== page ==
HOW MUCH IS THAT DOGGIE IN THE WINDOW?
I was cooing over a girlfriend's canine (this took place decades ago in
I liked Mr. Chachkes – that was his name. I'm glad he and his fellow partisans were able to lay their hands on the odd stray in the Belorussian forest, from where they had launched forays across enemy lines. He needed all the sustenance he could get.
I later realized that Mr. Chachkes had attempted to impart to us much more than a tale of canine cuisine. His message was that all animals are not equal. Man is not a species among others – he is the crown of creation. Man's rights to life, liberty and property, and his dominion over the animal world, flow from his undeniable nature. (Actually, this position is also explicitly Judeo-Christian.)
Surprisingly, a few errant libertarians have rejected this a priori truth and now rabbit on about extending individual rights to dogs, rabbits, budgies – all our furry and feathered friends. These cranks do not deny man's unique nature overtly, but in seeking to give animals the ability to launch legal claims against people, they promote the equality of all species. (And who will enforce these claims on the beast's behalf? The state? And I thought libertarians sought to reduce state power.)
In short, libertarian animal rightists are up to their brain stems in self-contradiction. While doing what only man can do – debate and declaim – they simultaneously deny and diminish the privileged position that derives from this uniquely human ability. It takes a philosophical caveman to commit such a performative contradiction. (To the Greek philosophers, stumbling into self-contradiction was as bad as being a beast.)
Absurdities aside, libertarians who advocate for the rights of animals understand neither libertarianism nor rights. One of these obscurantists has even come to believe that because he thinks "it is morally wrong to kill animals," it follows that "an animal has a right not to be killed."
First off, libertarianism is not about morals, per se. Libertarianism is a political philosophy concerned with the justified use of force. Libertarian law is guided by the non-aggression axiom, which stipulates that it ought to be legal for adults to do whatever they please provided they do not aggress against the person or property of another.
Thus the legality or illegality of an act in libertarian law turns not on its morality or immorality but only on whether an act of aggression has been committed. In fact, no libertarian would argue against man's moral duty to exercise his dominion over the earth wisely and well, only that a moral duty is not to be confused with an enforceable legal imperative, at least not in law.
Authentic rights – life, liberty, property – are essentially negative. You have no obligations other than to keep your paws off me and my property. At the same time, the violation of these rights gives rise to very real legal claims against others. The consequence of granting rights to animals is to legalize the use of force against anyone who slaughters, markets, experiments on, or even eats and wears animals. In the debate on animal rights, the morality of such acts is thus not in the purview of libertarian law. What matters is whether we can justify the criminalization of these behaviors, and hence the use of force against those who practice such behavior, which is almost all of us.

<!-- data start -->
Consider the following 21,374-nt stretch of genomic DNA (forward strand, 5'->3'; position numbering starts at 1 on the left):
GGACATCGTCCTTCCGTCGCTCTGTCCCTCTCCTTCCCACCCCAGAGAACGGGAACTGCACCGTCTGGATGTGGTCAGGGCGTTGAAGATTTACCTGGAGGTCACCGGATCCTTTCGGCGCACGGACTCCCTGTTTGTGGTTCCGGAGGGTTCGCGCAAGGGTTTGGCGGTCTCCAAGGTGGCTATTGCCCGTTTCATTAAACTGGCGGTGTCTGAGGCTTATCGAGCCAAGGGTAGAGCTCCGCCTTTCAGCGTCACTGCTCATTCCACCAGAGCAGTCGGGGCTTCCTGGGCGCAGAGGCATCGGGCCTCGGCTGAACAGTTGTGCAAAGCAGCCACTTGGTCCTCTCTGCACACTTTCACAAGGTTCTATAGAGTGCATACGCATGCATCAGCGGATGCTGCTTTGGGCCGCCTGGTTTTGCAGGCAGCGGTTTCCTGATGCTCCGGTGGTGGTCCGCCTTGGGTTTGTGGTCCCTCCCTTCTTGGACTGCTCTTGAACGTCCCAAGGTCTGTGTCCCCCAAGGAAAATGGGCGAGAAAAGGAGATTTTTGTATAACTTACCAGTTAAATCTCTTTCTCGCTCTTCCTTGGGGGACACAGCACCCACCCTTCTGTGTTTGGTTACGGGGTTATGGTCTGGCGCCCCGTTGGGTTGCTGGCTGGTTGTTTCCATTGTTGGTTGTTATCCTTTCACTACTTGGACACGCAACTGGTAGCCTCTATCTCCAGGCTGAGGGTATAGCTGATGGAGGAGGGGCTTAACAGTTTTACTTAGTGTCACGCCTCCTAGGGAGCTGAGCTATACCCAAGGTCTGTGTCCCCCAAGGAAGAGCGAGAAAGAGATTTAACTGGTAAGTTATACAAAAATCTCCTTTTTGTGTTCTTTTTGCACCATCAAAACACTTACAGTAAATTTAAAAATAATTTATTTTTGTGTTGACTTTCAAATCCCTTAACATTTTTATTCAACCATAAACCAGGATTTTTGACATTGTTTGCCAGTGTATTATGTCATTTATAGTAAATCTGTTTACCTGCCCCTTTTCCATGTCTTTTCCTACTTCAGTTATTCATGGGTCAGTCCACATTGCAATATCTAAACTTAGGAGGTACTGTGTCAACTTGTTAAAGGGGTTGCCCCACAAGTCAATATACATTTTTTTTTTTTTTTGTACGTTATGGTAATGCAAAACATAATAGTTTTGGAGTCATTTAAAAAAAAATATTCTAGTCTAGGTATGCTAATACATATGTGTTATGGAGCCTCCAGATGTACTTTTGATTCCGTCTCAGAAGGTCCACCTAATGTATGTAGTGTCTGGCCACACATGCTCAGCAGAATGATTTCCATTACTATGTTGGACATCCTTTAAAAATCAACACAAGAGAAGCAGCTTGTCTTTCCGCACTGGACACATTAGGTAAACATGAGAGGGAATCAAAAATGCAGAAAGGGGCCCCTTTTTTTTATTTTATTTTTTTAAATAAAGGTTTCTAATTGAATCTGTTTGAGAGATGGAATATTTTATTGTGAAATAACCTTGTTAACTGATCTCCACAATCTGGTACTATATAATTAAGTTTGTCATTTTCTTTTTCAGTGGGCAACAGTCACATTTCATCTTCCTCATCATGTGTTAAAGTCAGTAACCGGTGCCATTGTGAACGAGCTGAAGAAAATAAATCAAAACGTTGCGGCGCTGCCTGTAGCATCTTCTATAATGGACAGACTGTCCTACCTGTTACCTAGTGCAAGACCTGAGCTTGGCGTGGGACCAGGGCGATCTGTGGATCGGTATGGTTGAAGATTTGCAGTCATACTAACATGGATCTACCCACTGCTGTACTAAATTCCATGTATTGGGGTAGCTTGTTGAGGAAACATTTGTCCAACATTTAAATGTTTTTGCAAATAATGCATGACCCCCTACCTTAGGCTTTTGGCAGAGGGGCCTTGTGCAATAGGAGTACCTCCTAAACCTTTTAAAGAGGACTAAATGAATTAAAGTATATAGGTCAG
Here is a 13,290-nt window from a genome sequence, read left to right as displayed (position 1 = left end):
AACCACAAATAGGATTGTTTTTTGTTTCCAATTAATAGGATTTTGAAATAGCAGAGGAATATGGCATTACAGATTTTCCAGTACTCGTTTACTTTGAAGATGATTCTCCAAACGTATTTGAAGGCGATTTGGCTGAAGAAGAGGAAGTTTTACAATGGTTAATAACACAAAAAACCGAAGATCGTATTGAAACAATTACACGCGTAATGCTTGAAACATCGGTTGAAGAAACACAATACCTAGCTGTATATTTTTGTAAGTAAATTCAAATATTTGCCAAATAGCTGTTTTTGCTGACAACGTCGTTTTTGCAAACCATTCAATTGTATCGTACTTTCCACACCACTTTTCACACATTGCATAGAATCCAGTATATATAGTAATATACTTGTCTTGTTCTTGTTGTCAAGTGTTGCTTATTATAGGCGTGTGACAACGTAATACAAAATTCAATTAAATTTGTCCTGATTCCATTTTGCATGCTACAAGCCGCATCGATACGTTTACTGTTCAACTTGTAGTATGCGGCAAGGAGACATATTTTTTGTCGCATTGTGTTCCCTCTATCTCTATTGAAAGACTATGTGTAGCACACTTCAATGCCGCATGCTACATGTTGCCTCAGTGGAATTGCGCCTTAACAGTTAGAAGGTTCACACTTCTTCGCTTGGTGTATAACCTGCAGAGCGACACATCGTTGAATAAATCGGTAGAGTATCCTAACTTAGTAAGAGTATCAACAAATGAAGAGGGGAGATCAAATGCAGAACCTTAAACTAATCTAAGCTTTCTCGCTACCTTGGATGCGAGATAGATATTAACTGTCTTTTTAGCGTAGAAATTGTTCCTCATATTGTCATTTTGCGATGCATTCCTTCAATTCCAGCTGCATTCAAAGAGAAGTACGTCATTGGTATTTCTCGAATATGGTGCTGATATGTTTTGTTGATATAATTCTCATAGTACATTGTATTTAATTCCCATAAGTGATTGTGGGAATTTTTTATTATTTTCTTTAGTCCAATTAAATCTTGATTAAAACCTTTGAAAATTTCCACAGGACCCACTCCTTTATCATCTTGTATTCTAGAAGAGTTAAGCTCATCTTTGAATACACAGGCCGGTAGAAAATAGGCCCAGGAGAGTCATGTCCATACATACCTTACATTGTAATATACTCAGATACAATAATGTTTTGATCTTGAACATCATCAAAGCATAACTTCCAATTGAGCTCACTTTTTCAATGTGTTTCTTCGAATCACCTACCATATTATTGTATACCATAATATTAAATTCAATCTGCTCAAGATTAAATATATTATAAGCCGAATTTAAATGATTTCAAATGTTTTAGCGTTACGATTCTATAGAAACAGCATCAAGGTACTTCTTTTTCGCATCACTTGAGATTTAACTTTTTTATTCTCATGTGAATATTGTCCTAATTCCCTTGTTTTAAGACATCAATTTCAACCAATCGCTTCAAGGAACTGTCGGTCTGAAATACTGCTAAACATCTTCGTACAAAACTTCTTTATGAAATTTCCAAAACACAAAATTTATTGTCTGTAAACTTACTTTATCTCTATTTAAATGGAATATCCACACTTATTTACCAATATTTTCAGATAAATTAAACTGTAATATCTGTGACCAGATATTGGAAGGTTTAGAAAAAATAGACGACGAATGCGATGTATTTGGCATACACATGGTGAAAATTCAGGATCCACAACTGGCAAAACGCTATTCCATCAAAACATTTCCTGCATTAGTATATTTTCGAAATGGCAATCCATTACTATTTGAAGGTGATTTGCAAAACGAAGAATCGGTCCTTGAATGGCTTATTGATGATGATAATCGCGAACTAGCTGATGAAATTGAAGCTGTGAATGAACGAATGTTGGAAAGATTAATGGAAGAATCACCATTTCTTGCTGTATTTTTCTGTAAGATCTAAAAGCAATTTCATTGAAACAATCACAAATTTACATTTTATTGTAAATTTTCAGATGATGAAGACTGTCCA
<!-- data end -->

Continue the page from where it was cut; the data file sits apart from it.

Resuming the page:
If an animal has the right "not to be killed," as the new breed of libertarians-for-animal-rights puts it, the animal has a de jure right to life. They would assert that Mr. Chachkes' doggy dinner was no one's chattel but instead a "sentient being" whose right to life had been violated. Libertarian law, concerned only with whose property the animal is, would enjoin my Mr. Chachkes and his partisans to compensate the dog's owner. The animal-rights misanthropists would have arrested Mr. Chachkes for "murder" (or perhaps seen poetic justice in the fact that, as a "reward" for his wartime heroism, the poor man spent 10 years in one of Stalin's gulags.)
Ultimately, as this column has written, the justification for conferring individual rights on humans only is vested in the fact that a human being is "a rational agent, with the gift of consciousness and a capacity to scrutinize his deeds and chart his actions." "[M]an's nature is the source of the responsibility he bears for his actions. It is also the source of his rights." Or as John Locke put it, animals have no responsibilities, ergo, no rights.
Still, quite correctly, animal rightists want to know how beasts differ from babies or the cognitively impaired, who, though lacking the capacity to reason, are still conferred with individual rights.
My answer to this further fortifies the Argument from Man's Uniqueness. Individual rights "exist within the context of a moral community." There is never a shortage of those who seek to terminate society's weakest members. As only a human community can champion the cause of animals, so too have people evolved methods (legal and otherwise) to enforce the rights of the most vulnerable.
If the day comes when Fido fights tooth and nail for more than Kibble'n'Bits, when he embraces the pariah dogs in his pack, then he will have earned his rights.
©By ILANA MERCER
April 2, 2004